Based on a flop Broadway play, this film was made for Showtime but given a theatrical release, with not much more success than the stage version. Still, it's an intriguing idea, even if the dramaturgy tends toward the dida... more »ctic. The jumping-off point here is the scientific discovery that homosexuality is genetic--and that the gene can be detected in prenatal testing. This disrupts the Gold family, where Dad (Garry Marshall) barely tolerates the homosexuality of his son (Brendan Fraser). When pregnant daughter Jennifer Beals, who is married to a geneticist (Jon Tenney), has the test and discovers that her fetus will be gay, she triggers a family debate that pits parents (including mom Faye Dunaway) against son, raising the question of whether they would have aborted Fraser if they'd known he would be gay. Good acting can't overcome heavy-handed dialogue, though Fraser and Marshall are particularly good. --Marshall Fine« less
Brett M. (marksba) from BROOKLINE, MA Reviewed on 9/21/2010...
Quite different from the Jonathan Tolins play, but strong performances from all.
Amy R. from LOWELL, MA Reviewed on 2/4/2008...
We really enjoyed this Showtime movie. I love Brendan Fraser, the story made you think, and it wasn't a typical Hollywood ending.
Really good movie--It is a little melodramatic though.
dmt277 | Houston, TX USA | 04/27/2001
(5 out of 5 stars)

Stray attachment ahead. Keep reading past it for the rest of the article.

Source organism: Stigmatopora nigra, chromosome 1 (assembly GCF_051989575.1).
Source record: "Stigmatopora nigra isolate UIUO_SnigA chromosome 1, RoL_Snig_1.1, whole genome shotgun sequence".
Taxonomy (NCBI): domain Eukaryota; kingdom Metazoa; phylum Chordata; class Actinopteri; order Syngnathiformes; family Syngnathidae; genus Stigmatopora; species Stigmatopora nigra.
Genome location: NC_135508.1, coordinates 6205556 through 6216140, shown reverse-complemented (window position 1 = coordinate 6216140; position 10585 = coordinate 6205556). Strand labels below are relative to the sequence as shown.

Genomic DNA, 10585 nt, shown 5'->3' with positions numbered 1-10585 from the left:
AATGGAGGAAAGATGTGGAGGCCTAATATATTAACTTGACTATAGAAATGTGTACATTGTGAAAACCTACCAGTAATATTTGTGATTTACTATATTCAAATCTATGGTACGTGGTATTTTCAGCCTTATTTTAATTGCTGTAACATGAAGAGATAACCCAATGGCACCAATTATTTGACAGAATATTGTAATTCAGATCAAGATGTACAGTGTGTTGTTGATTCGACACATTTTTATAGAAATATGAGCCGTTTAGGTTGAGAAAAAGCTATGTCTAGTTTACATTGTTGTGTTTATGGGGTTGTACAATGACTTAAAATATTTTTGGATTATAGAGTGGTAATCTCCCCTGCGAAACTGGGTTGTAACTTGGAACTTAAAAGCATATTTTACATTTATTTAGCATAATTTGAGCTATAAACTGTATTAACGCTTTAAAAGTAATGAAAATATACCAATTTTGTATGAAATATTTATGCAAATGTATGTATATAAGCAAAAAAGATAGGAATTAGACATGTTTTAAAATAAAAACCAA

"Even though the premise behind this movie (that scientists can test an unborn fetus for a gene that causes homosexuality) is not possible in our current scientific technology, this is still a really good movie. In the Gold Family we have the son, David-Brendan Fraser-who is gay. We have the married daughter, Suzanne-Jennifer Beals- who is pregnant with a gay baby. Her husband and her father basically want her to have an abortion. She and her mother are deeply torn over what to do. (Faye Dunaway does a really good job portraying the mother of a gay son. It is obvious that she loves her son, but his lifestyle is very disturbing to her.) Suzanne does not want David to know that she is considering having an abortion because the baby is gay, but the mother tells him anyway. This is where the major melodrama enters. Although, it is understandable that David would be upset that the members of his family are seriously considering that it would be a good thing for Suzanne to abort her baby just because he is gay--because then he has to wonder: "well would they have aborted me if they had known that I was going to end up gay." When he asks his parents what they would have done if they had known in his situation, he gets a very hurtful response from his father and an ambivalent and non-straight-forward answer from his mother. This is of course very painful for David and he basically cuts off all contact with his family at this point.Suzanne's husband comes off as the real jerk in this movie because he does not act at all sympathetic or understanding of the emotional turmoil and trauma that his wife is going through while she is trying to decide what is the best/right thing to do. The mother and father, while they are having a very hard time dealing with their son's lifestyle are still portrayed in a sympathetic manner. Suzanne is portrayed in a very realistic manner. It would be hard for any mother to deal with the knowledge that the baby she is carrying is gay--which raises what I see as being the main issue of the movie--that we should never actually develop and use this kind of technology--where we can tell whether or not a baby will be gay before it is born. This is definitely a case where ignorance is bliss, therefore, it is definitely best not to know.I just really liked this movie because it is a very thoughtful and touching movie that raises many issues that society needs to deal with. Brendan Fraser is adorable in this movie, and I also really liked his boyfriend-he was sweet and supportive."